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Child Dev. 2012 Jan-Feb;83(1):62-75. doi: 10.1111/j.1467-8624.2011.01676.x.

Childrearing discipline and violence in developing countries.

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1
Duke University, Durham, NC 27708, USA. lansford@duke.edu

Abstract

The present study examined the prevalence and country-level correlates of 11 responses to children's behavior, including nonviolent discipline, psychological aggression, and physical violence, as well as endorsement of the use of physical punishment, in 24 countries using data from 30,470 families with 2- to 4-year-old children that participated in UNICEF's Multiple Indicator Cluster Survey. The prevalence of each response varied widely across countries, as did the amount of variance accounted for by country in relation to each response. Country-level indicators of life expectancy, educational attainment, and economic well-being were related to several responses to children's behavior. Country-level factors are widely related to parents' methods of teaching children good behavior and responding to misbehavior.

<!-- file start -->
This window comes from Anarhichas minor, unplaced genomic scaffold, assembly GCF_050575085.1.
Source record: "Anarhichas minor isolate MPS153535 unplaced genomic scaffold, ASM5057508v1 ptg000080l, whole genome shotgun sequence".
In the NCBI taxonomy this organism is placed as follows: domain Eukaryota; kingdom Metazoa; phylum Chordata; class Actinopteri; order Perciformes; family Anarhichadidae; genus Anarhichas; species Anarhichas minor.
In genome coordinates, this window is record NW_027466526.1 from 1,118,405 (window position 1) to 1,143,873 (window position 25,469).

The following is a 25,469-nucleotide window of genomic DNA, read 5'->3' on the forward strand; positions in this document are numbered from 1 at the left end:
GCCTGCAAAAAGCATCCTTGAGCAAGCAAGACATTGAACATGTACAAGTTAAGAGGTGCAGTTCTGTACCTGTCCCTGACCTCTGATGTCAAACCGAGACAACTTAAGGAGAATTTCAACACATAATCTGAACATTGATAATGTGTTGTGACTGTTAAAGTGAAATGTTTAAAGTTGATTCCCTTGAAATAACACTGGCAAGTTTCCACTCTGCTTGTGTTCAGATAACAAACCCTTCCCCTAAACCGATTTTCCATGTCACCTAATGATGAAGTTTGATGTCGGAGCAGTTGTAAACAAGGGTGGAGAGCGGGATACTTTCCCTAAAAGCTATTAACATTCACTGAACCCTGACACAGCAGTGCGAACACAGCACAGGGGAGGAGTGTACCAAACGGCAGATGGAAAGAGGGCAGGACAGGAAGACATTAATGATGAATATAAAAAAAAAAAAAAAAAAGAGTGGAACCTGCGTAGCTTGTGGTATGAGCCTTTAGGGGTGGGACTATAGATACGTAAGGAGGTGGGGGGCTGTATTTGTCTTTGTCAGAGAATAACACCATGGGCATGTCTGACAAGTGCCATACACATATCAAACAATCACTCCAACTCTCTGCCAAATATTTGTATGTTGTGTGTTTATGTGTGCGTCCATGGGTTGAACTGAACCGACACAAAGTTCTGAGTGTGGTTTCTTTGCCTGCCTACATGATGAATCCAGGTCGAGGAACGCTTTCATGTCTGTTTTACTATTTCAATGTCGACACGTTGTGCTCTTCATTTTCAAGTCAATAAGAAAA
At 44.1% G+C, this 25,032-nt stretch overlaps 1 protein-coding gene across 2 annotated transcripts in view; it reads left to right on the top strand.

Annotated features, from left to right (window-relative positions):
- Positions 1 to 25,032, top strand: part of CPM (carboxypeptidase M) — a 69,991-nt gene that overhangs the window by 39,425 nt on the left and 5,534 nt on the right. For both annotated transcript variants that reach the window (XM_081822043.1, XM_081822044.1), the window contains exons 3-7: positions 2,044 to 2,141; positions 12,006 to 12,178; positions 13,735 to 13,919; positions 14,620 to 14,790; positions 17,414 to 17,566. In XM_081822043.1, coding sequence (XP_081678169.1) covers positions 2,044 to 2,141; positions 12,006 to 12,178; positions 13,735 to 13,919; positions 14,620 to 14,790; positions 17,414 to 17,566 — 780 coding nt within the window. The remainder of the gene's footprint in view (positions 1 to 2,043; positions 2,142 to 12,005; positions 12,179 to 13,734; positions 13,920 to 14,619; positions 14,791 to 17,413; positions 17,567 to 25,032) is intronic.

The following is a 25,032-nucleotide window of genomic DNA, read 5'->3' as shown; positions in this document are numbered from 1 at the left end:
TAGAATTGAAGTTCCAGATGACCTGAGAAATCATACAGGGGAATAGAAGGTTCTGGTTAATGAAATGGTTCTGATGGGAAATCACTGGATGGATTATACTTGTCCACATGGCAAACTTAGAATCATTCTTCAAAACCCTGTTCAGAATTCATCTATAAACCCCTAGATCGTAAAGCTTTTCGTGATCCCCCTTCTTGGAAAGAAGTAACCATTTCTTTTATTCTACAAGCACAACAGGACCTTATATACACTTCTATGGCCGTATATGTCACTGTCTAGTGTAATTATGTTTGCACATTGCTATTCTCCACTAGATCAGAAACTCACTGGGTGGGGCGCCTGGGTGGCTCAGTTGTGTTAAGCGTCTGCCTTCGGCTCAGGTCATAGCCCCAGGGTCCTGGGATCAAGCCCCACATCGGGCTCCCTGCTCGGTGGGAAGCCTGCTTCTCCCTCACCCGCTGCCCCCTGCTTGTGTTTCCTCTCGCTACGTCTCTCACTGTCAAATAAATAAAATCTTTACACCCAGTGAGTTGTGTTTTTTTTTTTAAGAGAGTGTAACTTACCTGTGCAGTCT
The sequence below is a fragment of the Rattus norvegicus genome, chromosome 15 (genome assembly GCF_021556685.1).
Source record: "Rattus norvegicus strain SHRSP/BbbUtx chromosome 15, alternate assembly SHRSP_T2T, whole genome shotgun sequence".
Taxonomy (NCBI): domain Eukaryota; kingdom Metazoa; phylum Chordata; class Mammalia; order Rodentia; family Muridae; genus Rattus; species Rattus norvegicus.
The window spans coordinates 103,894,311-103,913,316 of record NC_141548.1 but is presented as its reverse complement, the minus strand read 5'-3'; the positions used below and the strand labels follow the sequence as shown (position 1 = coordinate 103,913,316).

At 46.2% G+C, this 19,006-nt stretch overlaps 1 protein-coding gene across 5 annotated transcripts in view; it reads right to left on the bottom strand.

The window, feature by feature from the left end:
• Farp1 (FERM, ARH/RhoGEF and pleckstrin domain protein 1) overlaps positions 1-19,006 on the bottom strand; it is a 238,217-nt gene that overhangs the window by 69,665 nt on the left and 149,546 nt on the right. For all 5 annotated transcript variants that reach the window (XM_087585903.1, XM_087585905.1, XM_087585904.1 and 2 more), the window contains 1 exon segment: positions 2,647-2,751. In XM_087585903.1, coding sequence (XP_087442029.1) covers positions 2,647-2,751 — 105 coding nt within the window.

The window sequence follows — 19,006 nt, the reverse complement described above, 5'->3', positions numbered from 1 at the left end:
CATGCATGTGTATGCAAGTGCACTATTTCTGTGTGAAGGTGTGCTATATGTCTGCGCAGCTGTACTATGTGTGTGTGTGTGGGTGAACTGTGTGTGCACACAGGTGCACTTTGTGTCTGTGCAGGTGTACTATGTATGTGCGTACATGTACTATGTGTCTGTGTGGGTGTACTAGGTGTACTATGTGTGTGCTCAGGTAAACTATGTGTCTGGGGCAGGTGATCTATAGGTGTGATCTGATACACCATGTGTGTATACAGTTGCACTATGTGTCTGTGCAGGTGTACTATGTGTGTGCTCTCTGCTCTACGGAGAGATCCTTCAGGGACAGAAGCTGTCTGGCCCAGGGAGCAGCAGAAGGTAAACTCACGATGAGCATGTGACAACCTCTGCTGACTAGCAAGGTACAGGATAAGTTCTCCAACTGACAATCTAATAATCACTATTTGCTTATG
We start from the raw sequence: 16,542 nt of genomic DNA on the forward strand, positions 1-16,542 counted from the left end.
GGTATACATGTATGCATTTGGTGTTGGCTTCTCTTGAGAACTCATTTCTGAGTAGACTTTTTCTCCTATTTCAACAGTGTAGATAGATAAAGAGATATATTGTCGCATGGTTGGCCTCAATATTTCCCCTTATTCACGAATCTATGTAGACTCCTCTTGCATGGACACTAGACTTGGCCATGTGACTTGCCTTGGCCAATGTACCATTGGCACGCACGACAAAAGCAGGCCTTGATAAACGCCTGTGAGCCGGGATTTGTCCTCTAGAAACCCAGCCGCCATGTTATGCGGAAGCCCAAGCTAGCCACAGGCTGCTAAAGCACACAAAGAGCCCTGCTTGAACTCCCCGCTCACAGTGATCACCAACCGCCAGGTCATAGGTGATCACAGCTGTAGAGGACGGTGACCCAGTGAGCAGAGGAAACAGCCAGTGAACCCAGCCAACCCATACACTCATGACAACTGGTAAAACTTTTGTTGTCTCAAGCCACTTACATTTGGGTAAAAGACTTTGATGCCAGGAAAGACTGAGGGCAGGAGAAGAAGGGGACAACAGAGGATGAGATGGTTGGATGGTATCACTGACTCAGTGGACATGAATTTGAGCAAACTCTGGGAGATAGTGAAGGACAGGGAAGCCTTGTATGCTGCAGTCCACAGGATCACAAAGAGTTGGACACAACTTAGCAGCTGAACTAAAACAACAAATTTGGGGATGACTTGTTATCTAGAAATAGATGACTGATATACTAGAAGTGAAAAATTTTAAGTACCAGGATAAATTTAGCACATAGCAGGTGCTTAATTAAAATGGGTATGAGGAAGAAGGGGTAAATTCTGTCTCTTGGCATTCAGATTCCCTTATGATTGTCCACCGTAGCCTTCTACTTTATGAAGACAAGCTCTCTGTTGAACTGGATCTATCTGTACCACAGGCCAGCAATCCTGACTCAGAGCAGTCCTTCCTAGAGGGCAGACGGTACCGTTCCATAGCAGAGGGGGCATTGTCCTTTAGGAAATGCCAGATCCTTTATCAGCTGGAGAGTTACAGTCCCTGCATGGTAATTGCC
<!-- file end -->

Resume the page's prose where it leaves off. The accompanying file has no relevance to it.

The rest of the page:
[Indexed for MEDLINE]

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